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Final Report Summary - FUNSTAR CAPSULE (Functional Nanostar Encapsulated Nanocapsule for Cell-based High-throughput Drug Screening)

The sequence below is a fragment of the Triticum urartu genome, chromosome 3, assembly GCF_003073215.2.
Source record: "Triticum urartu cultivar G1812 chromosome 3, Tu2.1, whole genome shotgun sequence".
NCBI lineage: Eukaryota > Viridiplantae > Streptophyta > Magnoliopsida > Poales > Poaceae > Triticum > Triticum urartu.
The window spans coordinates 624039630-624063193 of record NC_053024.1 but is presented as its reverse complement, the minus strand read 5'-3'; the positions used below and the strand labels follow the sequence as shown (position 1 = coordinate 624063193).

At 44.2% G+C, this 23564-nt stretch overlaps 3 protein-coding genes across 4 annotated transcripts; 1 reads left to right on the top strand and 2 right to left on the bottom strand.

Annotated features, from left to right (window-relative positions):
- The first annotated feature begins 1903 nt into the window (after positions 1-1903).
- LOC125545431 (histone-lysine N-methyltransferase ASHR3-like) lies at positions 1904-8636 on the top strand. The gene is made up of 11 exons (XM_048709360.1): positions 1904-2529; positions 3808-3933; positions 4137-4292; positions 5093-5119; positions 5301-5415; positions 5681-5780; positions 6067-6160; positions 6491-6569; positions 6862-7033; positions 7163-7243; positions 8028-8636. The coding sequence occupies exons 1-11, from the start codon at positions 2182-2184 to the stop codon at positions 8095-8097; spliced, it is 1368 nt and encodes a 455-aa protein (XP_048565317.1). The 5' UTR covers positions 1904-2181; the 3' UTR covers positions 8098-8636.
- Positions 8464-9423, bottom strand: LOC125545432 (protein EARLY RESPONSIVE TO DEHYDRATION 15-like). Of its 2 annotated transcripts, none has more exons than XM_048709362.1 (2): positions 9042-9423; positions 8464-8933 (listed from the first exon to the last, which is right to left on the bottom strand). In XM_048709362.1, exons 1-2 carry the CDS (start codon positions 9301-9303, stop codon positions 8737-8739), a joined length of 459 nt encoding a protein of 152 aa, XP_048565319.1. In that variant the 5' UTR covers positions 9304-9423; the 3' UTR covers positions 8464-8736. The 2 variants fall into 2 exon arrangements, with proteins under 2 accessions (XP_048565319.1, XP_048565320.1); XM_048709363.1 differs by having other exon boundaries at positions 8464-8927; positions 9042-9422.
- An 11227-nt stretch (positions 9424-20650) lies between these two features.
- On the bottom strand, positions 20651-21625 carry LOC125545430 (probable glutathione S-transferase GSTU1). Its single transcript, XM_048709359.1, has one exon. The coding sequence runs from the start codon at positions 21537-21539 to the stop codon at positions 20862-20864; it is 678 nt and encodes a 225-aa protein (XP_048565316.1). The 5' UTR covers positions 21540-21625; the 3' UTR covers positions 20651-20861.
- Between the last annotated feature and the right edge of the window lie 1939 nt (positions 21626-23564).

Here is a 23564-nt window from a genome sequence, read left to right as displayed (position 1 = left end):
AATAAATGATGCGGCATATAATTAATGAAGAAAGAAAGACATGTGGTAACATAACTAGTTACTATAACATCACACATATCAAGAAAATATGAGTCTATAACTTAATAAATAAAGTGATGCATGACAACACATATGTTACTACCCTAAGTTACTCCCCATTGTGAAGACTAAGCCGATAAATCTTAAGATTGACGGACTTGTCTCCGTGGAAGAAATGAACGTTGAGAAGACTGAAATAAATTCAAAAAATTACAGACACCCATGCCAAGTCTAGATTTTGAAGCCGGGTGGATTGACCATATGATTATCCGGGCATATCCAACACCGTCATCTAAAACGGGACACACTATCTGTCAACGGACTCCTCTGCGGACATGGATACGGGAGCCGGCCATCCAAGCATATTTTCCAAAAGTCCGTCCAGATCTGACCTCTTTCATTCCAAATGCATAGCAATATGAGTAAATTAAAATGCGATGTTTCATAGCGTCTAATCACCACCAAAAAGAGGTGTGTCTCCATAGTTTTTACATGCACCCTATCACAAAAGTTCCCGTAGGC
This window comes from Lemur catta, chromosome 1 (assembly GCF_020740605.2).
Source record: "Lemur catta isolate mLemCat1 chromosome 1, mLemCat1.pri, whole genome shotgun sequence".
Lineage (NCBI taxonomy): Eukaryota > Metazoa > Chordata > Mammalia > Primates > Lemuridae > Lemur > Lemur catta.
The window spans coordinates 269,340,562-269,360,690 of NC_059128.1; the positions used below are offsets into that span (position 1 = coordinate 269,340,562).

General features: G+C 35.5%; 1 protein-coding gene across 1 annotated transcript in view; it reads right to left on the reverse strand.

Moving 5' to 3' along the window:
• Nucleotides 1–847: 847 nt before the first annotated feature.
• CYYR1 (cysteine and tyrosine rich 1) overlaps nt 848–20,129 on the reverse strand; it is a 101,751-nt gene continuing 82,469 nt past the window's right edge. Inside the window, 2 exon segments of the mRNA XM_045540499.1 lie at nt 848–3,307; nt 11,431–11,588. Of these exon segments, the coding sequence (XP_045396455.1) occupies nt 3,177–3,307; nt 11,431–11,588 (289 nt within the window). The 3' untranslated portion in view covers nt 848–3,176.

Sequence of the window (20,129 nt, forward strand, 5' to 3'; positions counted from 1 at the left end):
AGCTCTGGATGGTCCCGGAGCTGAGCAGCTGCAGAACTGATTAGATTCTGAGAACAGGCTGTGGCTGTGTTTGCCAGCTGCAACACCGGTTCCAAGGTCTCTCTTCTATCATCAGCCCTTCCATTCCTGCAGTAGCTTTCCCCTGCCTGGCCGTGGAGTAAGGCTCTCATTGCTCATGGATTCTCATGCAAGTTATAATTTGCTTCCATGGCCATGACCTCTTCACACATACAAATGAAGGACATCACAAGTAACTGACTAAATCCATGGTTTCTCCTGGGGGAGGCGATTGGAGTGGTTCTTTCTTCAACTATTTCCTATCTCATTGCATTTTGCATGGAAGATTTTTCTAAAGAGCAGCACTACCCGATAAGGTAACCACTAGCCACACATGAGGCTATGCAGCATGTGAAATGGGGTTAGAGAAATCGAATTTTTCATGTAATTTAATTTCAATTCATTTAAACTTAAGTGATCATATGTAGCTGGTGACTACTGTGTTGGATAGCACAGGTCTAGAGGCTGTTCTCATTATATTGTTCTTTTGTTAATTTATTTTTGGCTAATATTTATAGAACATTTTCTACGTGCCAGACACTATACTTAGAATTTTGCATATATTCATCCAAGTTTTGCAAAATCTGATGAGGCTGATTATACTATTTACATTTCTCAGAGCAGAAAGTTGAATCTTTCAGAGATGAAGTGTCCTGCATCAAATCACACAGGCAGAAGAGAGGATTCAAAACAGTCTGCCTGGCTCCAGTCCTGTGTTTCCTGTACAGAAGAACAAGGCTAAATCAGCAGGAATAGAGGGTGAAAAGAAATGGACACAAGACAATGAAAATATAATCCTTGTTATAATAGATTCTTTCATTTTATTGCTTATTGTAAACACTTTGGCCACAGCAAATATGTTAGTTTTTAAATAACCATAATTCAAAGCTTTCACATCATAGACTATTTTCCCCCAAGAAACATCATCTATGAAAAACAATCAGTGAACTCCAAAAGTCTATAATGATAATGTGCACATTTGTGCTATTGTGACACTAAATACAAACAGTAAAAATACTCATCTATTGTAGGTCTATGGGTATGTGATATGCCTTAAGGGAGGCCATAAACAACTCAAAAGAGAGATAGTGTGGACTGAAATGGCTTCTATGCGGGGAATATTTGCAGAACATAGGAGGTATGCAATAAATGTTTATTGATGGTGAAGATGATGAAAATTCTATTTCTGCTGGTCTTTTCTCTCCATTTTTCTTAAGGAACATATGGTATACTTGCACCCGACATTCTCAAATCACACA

A major focus of modern healthcare has been providing effective and inexpensive treatment to combat diseases. While therapies based on drugs remain the frontline treatment for different diseases including cancer, the rising cost of therapeutic drugs coupled with the complications from improper dosages impart huge financial burden on the economy of a country. The high cost of drugs significantly arises from the development process, where failure is more common. According to the US Food and Drug Administration, only ~8% of the drug candidates that enter clinical trial after initial screening are eventually approved. Therefore, identification of many lead candidates in early discovery stages would increase the success rate of effective drug discovery. However, traditional screening methods are often very slow and use sophisticated instruments, restricting the possibility of rapid drug development. In this project, we introduce novel methodologies for screening drug candidates using colorimetric readout, resulting in quick screening. This approach exploits the the aggregation state of gold nanoparticles (NPs) that is chemically tuned. During the project period, we have successfully created a generic platform for rapid screening of drug candidates for important protein targets related to cancer, epilepsy, glaucoma, and AIDS. Further use of the nanoparticle aggregation process has enabled detection of inhibitors of sphingomyelinase (SMase), an enzyme related to cardiovascular and Niemann-Pick diseases. The significant results obtained during this Marie Curie IIF fellowship can be summarized into the following key novelties: